Death, % (n) [95% CI]

0.0 (0)

0.2 (1)

[0.0, 0.9]

1.0 (2)

[0.1, 3.5]

0.3 (3)

[0.1, 0.9]

Neoplasm (benign, malignant and unspecified), % (n)

1.7 (2)

3.1 (19)

2.9 (6)

2.9 (27)

AE adverse event, csDMARD conventional synthetic disease-modifying antirheumatic drug, LTE long-term extension, MI myocardial infarction, mono monotherapy, PY patient-year, SAE serious adverse event, TCZ tocilizumab

aConsidered remotely, possibly, or probably related to TCZ as determined by the investigator

bIndividual infections listed are those that occurred in ≥ 4% of total patients

cIncluded viral lower respiratory tract infections

From baseline of the core study to the end of the LTE, 87 patients (9%) experienced a total of 112 SAEs. Of those experiencing ≥ 1 SAE, 9%, 9%, and 10% were in the TCZ monotherapy, TCZ + 1 csDMARD, and TCZ + > 1 csDMARD groups, respectively. The overall event rate (95% CI) of SAEs per 100 PY was 8.8 (7.3, 10.6), with rates of 9.5 (5.0, 16.2) in the TCZ monotherapy, 8.9 (7.0, 11.2) in the TCZ + 1 csDMARD, and 8.4 (5.5, 12.5) in the TCZ + > 1 csDMARD groups.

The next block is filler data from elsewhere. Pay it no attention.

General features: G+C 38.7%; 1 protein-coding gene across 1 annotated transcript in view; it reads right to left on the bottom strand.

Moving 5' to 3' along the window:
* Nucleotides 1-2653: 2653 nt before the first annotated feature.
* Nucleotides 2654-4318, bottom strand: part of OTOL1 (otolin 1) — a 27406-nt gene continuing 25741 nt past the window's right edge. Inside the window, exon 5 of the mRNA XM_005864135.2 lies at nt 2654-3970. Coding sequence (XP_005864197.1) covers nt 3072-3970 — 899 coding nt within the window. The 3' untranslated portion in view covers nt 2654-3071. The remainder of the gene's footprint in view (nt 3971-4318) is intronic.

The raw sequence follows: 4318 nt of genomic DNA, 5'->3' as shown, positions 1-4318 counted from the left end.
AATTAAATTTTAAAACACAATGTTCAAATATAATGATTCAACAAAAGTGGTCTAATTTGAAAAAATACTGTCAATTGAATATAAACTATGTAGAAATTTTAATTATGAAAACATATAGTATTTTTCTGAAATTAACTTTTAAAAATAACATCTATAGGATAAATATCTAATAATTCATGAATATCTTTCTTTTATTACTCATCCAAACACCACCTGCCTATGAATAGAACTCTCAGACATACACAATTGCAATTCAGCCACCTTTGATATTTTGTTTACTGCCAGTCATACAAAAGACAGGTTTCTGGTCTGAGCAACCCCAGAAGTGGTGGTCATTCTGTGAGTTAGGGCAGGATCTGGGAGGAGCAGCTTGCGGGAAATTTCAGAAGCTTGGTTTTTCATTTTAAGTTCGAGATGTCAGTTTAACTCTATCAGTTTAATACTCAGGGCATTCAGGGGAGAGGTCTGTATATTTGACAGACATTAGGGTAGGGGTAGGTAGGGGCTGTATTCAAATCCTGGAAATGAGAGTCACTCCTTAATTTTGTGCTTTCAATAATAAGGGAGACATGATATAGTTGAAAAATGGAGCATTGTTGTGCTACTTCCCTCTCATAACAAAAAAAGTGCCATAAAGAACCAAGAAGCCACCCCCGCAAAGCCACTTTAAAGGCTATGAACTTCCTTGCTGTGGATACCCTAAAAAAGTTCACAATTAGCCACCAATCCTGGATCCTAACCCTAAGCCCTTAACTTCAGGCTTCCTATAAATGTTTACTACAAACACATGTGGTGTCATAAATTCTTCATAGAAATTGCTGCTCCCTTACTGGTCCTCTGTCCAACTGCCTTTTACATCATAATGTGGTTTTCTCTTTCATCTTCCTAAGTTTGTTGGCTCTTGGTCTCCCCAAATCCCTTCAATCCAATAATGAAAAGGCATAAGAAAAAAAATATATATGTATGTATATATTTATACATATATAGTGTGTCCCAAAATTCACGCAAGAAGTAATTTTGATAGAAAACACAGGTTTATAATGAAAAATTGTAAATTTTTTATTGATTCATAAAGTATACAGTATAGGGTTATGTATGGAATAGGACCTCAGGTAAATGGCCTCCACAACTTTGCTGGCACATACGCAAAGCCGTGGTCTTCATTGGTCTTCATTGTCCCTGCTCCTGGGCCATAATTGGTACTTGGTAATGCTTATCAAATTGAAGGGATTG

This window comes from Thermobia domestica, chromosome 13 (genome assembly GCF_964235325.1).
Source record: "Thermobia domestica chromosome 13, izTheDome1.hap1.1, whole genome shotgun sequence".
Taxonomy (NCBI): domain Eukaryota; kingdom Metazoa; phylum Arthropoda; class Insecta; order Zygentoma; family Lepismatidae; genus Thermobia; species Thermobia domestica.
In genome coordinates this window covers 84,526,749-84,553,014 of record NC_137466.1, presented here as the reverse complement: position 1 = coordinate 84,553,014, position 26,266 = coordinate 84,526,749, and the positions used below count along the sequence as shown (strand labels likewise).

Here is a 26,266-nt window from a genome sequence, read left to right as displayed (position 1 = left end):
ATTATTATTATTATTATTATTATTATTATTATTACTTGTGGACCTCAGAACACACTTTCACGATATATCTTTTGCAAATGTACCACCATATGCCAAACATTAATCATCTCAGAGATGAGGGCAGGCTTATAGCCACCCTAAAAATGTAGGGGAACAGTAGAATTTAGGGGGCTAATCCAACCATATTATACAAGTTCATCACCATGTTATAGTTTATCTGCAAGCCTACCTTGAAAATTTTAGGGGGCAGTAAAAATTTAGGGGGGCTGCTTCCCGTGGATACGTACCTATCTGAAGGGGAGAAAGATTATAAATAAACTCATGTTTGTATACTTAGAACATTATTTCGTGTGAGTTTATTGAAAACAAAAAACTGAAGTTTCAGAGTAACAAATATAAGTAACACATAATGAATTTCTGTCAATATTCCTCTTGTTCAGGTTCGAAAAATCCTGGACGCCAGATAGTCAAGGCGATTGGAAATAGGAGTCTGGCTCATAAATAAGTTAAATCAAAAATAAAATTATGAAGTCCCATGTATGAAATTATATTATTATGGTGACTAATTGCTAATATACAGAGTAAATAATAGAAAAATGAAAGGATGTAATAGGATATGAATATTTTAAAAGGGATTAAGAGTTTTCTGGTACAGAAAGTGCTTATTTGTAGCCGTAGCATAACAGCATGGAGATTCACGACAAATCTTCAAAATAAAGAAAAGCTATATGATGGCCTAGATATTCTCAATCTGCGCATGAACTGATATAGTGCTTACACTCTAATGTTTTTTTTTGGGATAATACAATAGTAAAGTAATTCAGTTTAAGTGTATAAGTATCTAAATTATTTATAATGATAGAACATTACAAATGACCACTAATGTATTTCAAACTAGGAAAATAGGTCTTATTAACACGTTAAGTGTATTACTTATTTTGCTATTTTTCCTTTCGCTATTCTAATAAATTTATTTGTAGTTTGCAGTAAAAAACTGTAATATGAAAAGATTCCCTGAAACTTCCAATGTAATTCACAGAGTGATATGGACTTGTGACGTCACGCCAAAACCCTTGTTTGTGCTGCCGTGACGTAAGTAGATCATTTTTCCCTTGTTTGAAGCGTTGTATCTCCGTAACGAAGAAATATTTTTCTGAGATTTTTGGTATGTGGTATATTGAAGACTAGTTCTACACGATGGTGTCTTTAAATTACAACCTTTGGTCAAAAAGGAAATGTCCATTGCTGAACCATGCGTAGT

The overall event rate (95% CI) of infections per 100 PY from baseline of the core study to the end of the LTE was 99.2 (93.8, 104.9), and the overall event rate (95% CI) of serious infections per 100 PY was 2.2 (1.5, 3.2). A total of 541 patients (60%) experienced infection and 26 (3%) had a serious infection. During the LTE period, the overall event rate (95% CI) of infections per 100 PY was 87.2 (80.9, 93.8) and that of serious infections per 100 PY was 2.8 (1.8, 4.2) (Online Resource 2). The event rate of serious infections did not increase with increasing exposure to treatment. During the LTE, 377 patients (40%) experienced infection and 22 (2%) experienced a serious infection.